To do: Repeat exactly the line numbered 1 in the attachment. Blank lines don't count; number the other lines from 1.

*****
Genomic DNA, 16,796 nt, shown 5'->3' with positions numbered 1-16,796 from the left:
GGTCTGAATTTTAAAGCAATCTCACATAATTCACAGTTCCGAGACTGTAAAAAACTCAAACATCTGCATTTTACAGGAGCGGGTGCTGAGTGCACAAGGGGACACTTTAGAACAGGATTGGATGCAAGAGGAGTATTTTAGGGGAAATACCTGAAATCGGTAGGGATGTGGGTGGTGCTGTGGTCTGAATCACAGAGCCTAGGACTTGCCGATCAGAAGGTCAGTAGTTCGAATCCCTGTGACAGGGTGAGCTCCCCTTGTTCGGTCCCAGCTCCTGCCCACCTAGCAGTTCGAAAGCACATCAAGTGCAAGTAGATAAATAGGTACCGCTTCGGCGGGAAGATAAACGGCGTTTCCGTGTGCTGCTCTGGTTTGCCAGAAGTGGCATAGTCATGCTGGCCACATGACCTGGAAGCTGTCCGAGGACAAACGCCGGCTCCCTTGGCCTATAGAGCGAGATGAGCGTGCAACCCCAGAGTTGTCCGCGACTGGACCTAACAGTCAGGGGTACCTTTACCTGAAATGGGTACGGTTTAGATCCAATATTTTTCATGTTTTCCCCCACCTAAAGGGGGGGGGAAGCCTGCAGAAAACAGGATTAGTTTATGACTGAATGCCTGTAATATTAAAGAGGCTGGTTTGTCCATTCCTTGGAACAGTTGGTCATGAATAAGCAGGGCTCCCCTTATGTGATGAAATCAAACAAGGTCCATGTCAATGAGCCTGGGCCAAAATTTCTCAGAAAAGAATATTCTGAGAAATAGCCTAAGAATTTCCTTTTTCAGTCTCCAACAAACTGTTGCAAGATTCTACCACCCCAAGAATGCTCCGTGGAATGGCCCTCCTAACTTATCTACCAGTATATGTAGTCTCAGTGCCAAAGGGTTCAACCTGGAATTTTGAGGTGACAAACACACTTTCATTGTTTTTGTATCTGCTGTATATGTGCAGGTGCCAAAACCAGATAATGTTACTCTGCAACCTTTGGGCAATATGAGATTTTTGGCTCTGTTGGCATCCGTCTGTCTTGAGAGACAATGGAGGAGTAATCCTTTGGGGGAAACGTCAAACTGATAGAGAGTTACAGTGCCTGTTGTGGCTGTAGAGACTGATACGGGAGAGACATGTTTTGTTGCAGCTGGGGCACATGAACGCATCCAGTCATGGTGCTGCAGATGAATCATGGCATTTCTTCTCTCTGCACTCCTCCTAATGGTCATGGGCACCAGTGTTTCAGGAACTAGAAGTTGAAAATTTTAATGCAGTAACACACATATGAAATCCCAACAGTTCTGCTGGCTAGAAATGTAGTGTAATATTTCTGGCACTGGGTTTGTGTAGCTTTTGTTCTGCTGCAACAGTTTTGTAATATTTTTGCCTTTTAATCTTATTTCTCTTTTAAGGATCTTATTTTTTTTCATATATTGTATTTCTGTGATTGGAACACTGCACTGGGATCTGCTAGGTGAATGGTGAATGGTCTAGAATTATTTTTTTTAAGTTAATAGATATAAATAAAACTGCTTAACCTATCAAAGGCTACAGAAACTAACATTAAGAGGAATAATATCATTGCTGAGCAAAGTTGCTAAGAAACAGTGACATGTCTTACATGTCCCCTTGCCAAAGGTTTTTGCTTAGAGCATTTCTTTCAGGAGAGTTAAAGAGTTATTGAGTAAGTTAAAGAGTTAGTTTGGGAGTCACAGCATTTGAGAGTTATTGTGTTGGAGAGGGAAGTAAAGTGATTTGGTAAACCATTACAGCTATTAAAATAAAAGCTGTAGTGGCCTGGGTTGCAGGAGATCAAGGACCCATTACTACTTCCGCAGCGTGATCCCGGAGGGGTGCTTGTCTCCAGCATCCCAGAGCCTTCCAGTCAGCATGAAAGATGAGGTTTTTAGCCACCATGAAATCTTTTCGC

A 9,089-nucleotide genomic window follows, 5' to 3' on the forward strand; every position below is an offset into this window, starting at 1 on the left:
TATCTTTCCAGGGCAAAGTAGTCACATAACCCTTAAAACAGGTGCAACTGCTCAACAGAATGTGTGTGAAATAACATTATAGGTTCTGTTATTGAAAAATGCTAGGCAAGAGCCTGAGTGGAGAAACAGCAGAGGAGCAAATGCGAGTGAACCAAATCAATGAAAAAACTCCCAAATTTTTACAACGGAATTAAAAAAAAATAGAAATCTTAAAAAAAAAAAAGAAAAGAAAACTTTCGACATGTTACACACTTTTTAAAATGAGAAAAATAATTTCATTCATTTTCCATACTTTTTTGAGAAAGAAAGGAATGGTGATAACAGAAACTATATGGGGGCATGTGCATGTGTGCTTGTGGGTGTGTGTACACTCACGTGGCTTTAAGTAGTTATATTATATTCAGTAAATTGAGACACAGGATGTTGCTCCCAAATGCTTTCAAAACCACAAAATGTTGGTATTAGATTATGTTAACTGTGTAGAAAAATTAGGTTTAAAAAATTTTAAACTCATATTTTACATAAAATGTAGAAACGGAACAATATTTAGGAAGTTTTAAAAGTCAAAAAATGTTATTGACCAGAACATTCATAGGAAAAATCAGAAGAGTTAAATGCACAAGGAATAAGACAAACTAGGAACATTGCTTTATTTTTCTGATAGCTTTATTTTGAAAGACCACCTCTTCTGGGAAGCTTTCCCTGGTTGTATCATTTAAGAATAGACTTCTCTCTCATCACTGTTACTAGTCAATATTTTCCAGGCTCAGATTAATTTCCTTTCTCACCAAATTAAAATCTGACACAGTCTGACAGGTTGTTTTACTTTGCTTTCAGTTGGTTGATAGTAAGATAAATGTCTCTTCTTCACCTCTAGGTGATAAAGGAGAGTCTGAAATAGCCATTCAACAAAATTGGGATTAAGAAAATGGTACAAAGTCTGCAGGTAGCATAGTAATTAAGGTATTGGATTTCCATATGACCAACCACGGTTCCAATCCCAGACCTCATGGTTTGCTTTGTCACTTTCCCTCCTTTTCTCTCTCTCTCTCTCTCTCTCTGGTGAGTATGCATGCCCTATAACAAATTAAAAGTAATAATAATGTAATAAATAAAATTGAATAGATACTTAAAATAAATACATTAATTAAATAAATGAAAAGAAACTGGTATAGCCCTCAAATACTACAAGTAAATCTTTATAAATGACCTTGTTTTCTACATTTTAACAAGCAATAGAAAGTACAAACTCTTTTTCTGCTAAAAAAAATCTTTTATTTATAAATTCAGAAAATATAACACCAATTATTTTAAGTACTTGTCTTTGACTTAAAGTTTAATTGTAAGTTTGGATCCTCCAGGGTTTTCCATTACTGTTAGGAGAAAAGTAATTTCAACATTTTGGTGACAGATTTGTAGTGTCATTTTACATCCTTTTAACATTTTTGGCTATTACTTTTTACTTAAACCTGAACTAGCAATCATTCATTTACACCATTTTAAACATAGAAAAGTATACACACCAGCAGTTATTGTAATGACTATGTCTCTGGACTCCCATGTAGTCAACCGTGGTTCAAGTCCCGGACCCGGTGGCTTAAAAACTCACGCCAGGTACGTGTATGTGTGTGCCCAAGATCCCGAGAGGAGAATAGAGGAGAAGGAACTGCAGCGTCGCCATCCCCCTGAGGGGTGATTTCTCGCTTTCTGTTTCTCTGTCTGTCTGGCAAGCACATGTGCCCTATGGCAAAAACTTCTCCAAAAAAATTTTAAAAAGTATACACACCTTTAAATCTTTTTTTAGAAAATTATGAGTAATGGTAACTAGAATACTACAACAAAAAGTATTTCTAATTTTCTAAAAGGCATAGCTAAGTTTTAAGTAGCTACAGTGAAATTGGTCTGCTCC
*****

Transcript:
Genomic DNA, 16,796 nt, shown 5'->3' with positions numbered 1-16,796 from the left: